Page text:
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French pedophilia trial casts unsettling light on women sex offenders

PARIS, March 14 (AFP) - One of France's biggest-ever criminal trials, in which 66 men and women are accused of raping and pimping out children, has shed light on an under-reported phenomenon -- the existence of female sex offenders.

The image, still very much widely accepted in society, of the woman as wife and loving mother -- who often assumes the role of physically and emotionally protecting her child -- has helped keep women sex offenders in the shadows.

"The portrait of a sexual aggressor is one of a man with a penis," explains psychologist Philippe Genuit, who works at the women's prison in Rennes, the largest of its kind in France.

"There are very few studies on female sexual aggressors, as it's a phenomenon that no one dared imagine just a few years ago," Genuit adds.

"In general terms, the only mother is a good mother. Maternal closeness with a child is somehow less worrying than paternal closeness," says Paul Bensussan, a psychiatric expert who works at the appeals court in Versailles.

Nonetheless, 14 women have been accused of sexual crimes in the trial that opened in Thursday in the western French city of Angers. The victims were aged six months to 12 years at the time of the alleged rapes and sexual assaults.

Bensussan says that in addition to societal tolerance of a mother's close relationship to her child, it is generally accepted that a sex assault by a woman is not as physically traumatizing as an assault committed by a man.

"The male aggressor penetrates, the female aggressor fondles," he notes.

Experts say that women who commit sex crimes are also less likely than men to issue threats of other physical violence.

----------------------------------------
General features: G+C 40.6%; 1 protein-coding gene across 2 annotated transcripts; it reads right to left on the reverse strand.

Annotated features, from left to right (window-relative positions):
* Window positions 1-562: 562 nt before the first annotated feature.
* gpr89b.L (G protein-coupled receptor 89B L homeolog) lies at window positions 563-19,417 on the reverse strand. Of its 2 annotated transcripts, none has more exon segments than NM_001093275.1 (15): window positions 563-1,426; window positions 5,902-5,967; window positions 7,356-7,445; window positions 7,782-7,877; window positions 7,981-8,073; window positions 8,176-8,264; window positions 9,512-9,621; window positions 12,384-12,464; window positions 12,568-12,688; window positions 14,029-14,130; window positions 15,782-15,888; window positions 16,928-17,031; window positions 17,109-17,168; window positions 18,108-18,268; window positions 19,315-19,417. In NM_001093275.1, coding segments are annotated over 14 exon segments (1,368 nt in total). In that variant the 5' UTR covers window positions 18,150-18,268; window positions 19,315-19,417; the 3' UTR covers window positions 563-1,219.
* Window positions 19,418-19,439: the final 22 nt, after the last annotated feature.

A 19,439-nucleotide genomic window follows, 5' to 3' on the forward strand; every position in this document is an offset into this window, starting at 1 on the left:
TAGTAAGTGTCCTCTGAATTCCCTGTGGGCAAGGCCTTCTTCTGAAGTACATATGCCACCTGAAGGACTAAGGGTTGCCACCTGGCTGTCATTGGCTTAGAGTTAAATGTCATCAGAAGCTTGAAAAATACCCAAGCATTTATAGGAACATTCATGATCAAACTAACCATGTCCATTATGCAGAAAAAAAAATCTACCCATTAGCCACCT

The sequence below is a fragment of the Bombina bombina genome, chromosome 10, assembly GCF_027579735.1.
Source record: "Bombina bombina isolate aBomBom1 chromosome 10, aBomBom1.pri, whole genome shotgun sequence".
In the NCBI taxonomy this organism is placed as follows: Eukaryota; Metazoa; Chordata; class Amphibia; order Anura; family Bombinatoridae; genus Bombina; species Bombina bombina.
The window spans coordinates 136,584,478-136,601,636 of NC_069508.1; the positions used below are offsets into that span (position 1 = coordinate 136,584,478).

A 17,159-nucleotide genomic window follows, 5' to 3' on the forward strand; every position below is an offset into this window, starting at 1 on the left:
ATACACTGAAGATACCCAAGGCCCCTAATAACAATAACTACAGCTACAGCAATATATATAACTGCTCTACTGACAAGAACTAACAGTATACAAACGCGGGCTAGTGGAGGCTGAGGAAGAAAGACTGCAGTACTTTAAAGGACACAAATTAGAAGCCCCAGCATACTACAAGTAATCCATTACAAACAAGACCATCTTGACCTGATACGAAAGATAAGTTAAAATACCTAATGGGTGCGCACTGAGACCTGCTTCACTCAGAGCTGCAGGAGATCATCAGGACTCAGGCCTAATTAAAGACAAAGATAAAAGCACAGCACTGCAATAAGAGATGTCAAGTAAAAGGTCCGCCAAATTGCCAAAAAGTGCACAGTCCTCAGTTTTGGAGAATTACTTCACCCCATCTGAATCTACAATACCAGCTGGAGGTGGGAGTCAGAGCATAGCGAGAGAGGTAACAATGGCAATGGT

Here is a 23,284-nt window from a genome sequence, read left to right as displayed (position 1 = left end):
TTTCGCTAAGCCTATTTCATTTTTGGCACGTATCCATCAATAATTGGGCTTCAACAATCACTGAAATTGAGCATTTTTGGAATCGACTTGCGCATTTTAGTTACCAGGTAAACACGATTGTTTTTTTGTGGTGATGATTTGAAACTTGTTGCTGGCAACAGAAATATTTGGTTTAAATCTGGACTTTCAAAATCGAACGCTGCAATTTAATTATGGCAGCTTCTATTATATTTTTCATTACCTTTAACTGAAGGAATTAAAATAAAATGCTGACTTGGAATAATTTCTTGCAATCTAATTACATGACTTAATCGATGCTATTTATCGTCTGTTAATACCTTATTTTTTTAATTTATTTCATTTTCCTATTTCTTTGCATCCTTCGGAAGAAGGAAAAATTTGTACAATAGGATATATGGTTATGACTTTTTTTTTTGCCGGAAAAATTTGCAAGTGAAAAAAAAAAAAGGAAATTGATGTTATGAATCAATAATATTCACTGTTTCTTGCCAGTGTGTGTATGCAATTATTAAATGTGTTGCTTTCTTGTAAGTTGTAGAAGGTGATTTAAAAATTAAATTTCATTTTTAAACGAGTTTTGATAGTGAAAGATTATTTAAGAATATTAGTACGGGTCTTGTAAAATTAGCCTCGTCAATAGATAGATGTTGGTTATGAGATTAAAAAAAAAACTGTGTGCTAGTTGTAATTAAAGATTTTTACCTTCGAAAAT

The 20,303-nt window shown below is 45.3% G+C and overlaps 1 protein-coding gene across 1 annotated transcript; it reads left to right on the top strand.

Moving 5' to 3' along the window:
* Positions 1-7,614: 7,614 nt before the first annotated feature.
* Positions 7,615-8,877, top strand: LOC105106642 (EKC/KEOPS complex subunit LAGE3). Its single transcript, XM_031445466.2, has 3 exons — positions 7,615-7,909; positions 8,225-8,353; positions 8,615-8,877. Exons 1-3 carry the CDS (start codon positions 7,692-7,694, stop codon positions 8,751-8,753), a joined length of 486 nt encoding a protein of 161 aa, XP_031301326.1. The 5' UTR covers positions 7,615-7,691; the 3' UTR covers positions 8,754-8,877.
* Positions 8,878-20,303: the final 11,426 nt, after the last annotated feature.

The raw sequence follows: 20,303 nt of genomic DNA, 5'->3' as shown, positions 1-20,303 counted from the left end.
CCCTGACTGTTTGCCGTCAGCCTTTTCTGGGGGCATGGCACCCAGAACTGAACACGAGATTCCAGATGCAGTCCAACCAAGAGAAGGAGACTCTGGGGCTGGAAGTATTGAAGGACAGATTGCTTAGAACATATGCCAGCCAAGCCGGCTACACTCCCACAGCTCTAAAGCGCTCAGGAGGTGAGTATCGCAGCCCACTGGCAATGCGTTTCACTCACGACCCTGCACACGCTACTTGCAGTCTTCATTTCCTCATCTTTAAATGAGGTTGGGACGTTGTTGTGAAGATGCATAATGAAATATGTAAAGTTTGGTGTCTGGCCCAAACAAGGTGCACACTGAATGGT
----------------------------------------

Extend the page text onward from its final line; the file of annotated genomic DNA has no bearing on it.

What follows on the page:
"Such incidents (involving women) often take place in an atmosphere of fusion, of tenderness, but that does not rule out the psychological destruction of the child," says long-time prison psychiatrist Sophie Baron-Laforet.

In the courthouse, women are often accused of complicity, with men generally considered as the driving force behind the actual assault.

"Sometimes the woman is present but does not participate. She can sometimes manipulate the child for the man. In rare cases, she can assault the child but as compared with men, it's a tiny number," notes Roland Coutanceau, a psychiatric expert at the Paris appeals court.

But Genuit says the image of the "passive, submissive mother is changing" as a result of trials like the one unfolding in Angers, or the so-called Outreau case, which saw 10 defendants convicted of sex offenses and seven acquitted.

Incestuous mothers are often vulnerable women with meager financial means and who are starved for affection, experts say. In the vast majority of cases, the women were victims of sexual abuse, either as children or adults.

That does not mean that the upper classes are immune to cases of incest, but Genuit says the situation in such families is "more opaque", as "family loyalty and the concept of legacy are very strong".

"These families have a lot to lose if a victim comes forward," Genuit adds.

The Angers trial also raises the issue of parents pimping out their own children, another phenomenon long ignored or kept under wraps.

"It goes back to a time not so long ago when children could not say anything. The child loses his status as a holder of rights -- and becomes a piece of merchandise that belongs to the parents. The child can be loved, but not as someone with rights," Bensussan says.

 

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